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The “Fortnite” economy now has its own black market

Epic Games
Fake world, real money.
Published Last updated This article is more than 2 years old.

Fortnite’s in-game currency, V-bucks, are now being used to launder money from stolen credit cards, according to a report by The Independent and cybersecurity firm Sixgill.

Here’s how it works: After a hacker obtains someone else’s credit card information, they make a Fortnite account and use the card to buy V-bucks which are used in the game to purchase cosmetic upgrades and new ways your character can dance. Once the account is loaded up with V-bucks, it is then sold through a legitimate vendor like eBay, or on the dark web.

V-bucks cost about $10 for 1,000 when you buy them in the game or from authorized online stores. But these accounts are sold at rates low enough that it ends up being much cheaper to buy V-bucks that way.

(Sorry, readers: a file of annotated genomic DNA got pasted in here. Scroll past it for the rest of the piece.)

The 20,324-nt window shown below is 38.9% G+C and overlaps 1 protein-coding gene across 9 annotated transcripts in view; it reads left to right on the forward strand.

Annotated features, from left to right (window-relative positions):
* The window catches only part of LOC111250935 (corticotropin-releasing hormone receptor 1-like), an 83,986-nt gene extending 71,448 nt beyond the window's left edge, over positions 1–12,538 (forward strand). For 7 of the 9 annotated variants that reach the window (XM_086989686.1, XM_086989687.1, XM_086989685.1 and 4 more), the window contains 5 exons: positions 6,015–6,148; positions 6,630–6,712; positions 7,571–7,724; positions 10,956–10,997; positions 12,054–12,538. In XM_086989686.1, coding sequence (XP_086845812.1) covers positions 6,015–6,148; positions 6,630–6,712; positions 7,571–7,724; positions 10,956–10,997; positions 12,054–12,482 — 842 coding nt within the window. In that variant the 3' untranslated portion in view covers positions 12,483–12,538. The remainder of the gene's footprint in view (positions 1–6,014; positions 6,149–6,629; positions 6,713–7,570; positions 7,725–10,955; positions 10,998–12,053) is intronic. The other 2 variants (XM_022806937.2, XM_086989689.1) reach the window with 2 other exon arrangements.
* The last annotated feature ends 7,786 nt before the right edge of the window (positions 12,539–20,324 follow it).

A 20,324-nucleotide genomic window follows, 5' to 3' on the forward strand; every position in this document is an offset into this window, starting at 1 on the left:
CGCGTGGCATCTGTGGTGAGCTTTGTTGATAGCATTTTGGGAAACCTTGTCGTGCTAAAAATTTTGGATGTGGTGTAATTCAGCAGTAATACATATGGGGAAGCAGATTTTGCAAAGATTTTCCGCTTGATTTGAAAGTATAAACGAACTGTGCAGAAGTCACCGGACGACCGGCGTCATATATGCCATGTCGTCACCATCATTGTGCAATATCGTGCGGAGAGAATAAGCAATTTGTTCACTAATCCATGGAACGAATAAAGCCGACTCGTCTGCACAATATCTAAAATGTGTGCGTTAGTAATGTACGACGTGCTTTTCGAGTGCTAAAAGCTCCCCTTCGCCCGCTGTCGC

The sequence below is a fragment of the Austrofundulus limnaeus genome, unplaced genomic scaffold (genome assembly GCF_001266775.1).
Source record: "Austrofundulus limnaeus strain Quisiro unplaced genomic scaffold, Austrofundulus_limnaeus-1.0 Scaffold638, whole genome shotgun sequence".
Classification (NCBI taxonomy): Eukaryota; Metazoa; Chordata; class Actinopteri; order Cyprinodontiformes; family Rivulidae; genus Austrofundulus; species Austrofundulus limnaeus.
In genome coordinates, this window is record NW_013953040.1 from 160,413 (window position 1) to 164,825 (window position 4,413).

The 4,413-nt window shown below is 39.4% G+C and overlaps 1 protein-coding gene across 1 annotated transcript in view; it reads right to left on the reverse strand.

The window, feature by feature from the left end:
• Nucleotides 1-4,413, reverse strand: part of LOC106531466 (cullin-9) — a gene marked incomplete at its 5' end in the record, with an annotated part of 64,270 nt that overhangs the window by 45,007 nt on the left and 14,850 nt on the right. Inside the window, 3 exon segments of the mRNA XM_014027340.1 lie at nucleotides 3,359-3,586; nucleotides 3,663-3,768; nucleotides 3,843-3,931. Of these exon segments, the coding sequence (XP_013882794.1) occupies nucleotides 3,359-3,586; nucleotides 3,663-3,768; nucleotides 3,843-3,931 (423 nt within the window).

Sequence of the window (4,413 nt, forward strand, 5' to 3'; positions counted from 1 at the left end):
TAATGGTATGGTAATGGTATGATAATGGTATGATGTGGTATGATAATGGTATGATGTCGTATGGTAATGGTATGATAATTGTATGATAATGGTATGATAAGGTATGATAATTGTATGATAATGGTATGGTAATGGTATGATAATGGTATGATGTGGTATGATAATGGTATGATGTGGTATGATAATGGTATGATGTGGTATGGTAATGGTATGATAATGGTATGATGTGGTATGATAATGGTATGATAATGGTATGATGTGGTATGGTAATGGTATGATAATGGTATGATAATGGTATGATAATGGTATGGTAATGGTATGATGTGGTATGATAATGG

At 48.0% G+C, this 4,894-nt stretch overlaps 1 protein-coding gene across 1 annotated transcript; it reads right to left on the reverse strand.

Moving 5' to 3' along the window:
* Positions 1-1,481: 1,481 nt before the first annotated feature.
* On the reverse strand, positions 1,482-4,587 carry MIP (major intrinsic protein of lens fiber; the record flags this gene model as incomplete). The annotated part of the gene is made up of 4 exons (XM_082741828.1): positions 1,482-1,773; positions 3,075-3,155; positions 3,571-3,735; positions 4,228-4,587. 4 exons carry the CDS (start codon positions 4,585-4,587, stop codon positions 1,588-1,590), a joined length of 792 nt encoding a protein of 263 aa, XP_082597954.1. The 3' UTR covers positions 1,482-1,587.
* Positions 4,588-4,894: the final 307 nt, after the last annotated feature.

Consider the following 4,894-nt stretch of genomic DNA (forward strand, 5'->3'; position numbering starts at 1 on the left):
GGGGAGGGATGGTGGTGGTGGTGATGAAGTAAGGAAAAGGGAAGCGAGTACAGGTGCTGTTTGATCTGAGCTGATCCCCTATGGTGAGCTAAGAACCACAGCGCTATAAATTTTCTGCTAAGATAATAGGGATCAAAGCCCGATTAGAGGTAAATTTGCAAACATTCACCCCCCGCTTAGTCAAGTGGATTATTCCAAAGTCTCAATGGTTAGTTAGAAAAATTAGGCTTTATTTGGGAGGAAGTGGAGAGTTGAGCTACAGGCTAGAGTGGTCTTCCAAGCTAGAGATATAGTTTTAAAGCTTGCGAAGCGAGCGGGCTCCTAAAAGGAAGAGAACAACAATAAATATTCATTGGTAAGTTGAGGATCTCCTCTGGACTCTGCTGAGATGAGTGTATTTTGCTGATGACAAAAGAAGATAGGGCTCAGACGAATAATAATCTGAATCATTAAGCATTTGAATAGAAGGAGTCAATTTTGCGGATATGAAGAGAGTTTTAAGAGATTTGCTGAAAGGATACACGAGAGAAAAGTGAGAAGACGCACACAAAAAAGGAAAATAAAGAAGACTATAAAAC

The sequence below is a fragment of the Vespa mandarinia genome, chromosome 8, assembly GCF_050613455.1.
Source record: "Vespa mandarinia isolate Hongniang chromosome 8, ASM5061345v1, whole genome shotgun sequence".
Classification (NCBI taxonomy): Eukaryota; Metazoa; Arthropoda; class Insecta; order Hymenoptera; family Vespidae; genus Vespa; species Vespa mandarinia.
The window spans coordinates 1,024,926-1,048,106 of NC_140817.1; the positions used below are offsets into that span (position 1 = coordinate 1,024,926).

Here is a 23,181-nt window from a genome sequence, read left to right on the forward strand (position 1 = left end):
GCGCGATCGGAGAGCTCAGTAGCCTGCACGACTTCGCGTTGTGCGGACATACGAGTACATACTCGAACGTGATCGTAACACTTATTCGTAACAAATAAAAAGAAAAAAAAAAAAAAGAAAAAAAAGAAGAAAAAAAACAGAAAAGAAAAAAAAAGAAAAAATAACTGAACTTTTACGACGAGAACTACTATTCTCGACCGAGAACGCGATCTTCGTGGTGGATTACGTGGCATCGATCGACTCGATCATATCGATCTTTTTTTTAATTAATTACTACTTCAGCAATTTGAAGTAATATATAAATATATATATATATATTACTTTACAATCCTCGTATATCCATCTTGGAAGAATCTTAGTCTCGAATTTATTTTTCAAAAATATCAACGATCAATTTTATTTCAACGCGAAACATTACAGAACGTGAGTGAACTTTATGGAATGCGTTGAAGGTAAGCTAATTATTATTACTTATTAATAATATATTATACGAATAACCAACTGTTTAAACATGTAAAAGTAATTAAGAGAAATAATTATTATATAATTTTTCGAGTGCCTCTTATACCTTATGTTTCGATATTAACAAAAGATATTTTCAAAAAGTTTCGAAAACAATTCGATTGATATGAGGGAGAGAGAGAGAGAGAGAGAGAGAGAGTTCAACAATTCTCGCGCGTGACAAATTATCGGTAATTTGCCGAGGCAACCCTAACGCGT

It’s difficult to discern the extent of Fortnite money laundering, since not all of the accounts being sold were made by credit card hackers. Some of the accounts are certainly just regular people trying to make a few bucks selling their own Fortnite gear.

Sixgill did find that $250,000 of Fortnite items were sold on eBay in the last 60 days. It’s against Fortnite’s terms of service to buy or sell an account, though eBay doesn’t seem to be taking down those listings.

“Criminals are executing carding fraud and getting money in and out of the Fortnite system with relative impunity,” said Benjamin Preminger, a senior intelligence analyst at Sixgill.

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